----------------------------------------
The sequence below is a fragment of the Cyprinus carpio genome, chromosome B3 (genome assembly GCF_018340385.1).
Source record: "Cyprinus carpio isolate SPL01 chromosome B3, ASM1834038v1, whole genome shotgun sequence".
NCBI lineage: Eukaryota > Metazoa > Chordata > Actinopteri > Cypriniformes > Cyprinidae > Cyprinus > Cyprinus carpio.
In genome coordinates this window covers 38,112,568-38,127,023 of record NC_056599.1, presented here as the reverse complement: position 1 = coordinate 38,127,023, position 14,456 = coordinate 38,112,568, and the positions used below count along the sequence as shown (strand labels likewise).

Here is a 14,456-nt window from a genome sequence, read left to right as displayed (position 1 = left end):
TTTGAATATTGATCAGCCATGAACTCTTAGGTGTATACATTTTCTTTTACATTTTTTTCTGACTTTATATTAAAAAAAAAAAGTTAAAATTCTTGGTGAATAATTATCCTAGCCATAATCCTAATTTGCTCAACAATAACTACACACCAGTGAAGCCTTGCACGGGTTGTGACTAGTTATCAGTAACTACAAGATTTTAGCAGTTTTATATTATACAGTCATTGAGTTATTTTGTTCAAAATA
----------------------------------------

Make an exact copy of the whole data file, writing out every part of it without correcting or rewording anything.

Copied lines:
The sequence below is a fragment of the Cyprinus carpio genome, chromosome B3 (genome assembly GCF_018340385.1).
Source record: "Cyprinus carpio isolate SPL01 chromosome B3, ASM1834038v1, whole genome shotgun sequence".
NCBI lineage: Eukaryota > Metazoa > Chordata > Actinopteri > Cypriniformes > Cyprinidae > Cyprinus > Cyprinus carpio.
In genome coordinates this window covers 38,112,568-38,127,023 of record NC_056599.1, presented here as the reverse complement: position 1 = coordinate 38,127,023, position 14,456 = coordinate 38,112,568, and the positions used below count along the sequence as shown (strand labels likewise).

Here is a 14,456-nt window from a genome sequence, read left to right as displayed (position 1 = left end):
TTTGAATATTGATCAGCCATGAACTCTTAGGTGTATACATTTTCTTTTACATTTTTTTCTGACTTTATATTAAAAAAAAAAAGTTAAAATTCTTGGTGAATAATTATCCTAGCCATAATCCTAATTTGCTCAACAATAACTACACACCAGTGAAGCCTTGCACGGGTTGTGACTAGTTATCAGTAACTACAAGATTTTAGCAGTTTTATATTATACAGTCATTGAGTTATTTTGTTCAAAATA